How healthcare can help human trafficking victims — 7 tips from The Joint Commission

The Joint Commission issued a safety advisory to help healthcare professionals identify victims of human trafficking, the fastest growing criminal industry in the world.

Here are seven takeaways:

1. Recognize the signs of human trafficking. Victims may appear fearful, avoid eye contact, refuse to cooperate with an exam or show signs of malnourishment, repeated exposure to harmful chemicals and physical and/or sexual abuse.

2. Gain permission and consent from adult victims before disclosing their information to others, including service providers. Providers are legally required to contact Child Protective Services if the victim is a minor.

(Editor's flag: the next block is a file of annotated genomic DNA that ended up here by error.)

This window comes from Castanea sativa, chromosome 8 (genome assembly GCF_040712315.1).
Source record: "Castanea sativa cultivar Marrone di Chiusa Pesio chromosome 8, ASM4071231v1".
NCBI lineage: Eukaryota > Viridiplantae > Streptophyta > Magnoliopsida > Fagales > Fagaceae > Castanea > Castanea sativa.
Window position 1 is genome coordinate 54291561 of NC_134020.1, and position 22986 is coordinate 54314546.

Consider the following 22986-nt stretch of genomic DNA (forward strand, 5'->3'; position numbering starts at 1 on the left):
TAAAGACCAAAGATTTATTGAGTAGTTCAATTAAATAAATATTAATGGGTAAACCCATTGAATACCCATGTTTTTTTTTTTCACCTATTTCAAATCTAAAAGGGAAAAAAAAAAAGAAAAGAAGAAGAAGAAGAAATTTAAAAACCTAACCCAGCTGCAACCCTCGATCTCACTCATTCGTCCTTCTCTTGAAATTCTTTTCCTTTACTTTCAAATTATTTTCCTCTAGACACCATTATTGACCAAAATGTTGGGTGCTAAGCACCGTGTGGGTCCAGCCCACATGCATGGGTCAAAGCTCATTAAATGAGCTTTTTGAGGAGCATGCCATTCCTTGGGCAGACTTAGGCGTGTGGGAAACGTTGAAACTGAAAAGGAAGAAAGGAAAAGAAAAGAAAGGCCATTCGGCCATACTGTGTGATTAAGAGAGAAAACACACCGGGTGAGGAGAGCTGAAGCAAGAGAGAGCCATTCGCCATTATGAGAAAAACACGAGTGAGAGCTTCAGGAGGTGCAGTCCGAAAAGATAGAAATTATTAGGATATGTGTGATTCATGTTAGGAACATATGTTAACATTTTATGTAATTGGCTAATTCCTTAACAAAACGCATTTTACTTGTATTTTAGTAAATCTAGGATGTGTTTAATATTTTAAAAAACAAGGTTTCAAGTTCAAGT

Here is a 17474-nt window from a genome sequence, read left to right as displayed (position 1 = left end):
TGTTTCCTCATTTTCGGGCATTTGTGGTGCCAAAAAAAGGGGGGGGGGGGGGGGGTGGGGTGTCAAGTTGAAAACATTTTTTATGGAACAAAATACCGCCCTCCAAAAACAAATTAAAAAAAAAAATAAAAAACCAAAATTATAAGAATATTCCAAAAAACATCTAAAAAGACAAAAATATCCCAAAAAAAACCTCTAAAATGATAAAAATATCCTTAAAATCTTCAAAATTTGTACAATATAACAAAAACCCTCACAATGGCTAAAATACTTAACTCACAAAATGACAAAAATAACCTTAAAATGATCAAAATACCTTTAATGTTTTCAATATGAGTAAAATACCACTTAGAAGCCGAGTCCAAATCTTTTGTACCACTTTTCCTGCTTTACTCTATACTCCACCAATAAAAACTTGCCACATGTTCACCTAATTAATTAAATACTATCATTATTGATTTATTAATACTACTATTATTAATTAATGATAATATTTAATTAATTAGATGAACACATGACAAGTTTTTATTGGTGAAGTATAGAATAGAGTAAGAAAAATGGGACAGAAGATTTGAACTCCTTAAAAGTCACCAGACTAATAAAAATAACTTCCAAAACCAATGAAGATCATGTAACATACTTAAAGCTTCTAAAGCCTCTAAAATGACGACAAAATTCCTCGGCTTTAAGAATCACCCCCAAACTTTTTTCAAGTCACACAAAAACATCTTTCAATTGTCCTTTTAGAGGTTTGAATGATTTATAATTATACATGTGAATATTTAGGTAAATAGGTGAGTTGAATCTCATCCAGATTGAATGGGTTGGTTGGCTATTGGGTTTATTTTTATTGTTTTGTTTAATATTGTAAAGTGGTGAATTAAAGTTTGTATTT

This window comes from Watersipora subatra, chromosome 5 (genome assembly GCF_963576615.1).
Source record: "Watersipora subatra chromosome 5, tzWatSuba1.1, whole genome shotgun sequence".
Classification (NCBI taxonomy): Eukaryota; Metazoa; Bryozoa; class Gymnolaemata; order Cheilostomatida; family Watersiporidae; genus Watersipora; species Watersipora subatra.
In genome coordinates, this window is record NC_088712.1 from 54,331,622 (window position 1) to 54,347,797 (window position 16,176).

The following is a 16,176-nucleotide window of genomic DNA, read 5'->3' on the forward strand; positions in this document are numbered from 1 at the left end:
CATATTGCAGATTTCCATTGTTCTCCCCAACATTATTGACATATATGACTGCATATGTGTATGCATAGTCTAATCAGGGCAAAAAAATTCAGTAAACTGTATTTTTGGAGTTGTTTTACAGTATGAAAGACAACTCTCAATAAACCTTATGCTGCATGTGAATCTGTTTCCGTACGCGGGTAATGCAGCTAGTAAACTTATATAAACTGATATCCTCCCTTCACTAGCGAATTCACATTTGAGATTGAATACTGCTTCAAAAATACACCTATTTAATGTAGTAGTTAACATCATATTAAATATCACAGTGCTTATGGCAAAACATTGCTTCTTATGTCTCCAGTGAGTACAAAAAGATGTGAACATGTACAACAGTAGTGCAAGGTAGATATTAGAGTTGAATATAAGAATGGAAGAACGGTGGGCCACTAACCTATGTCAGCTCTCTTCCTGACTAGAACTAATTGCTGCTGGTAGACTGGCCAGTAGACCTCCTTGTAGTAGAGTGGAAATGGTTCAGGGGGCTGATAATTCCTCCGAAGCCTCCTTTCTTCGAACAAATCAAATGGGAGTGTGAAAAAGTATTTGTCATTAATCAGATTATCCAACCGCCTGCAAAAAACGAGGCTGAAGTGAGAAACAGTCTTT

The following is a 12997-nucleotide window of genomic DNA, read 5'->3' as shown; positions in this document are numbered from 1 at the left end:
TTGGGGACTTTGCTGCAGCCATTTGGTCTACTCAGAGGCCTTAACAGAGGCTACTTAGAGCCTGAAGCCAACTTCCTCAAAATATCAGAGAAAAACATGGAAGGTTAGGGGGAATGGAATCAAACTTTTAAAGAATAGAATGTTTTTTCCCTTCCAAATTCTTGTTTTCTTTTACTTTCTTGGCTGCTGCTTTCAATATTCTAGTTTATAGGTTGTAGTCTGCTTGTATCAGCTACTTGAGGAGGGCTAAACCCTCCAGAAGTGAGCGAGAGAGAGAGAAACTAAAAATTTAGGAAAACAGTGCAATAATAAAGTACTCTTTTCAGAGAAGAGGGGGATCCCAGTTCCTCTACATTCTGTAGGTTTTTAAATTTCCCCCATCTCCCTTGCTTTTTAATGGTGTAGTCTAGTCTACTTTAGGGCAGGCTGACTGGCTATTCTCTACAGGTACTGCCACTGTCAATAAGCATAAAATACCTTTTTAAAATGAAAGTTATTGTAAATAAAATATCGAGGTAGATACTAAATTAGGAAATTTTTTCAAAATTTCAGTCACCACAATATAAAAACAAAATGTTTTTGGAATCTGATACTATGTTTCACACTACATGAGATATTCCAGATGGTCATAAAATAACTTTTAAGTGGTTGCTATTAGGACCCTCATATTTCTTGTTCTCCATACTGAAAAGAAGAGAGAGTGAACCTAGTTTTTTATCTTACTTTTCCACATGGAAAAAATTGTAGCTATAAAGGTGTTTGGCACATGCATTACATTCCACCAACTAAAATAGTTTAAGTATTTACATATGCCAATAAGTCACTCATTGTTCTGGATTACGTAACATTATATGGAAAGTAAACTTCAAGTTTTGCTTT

3. If human trafficking is suspected, remain nonjudgmental, use plain language, try to interview the patient privately and use screening questions such as these:

  • Where do you sleep and eat?
  • Have you been threatened if you try to leave?
  • Have you been physically harmed in any way?

4. If there is immediate, life-threatening danger, follow institutional policies for reporting to law enforcement.

5. If a patient discloses being trafficked, provide the National Human Trafficking Resource Center hotline number. Help patients memorize it if it's dangerous to keep in their possession. Include safety planning in the discharge planning process.

6. Accurately document the patient's injuries and treatment. Information about victims can be used against them in a court proceeding, so avoid paraphrasing or summarizing.

7. Healthcare organizations can prepare staff to help victims by providing professional interpreters; incorporating social, work, home history and domestic violence screening questions into routine intake; and training frontline staff on identifying, referring and reporting human trafficking victims.

The full advisory can be found here.

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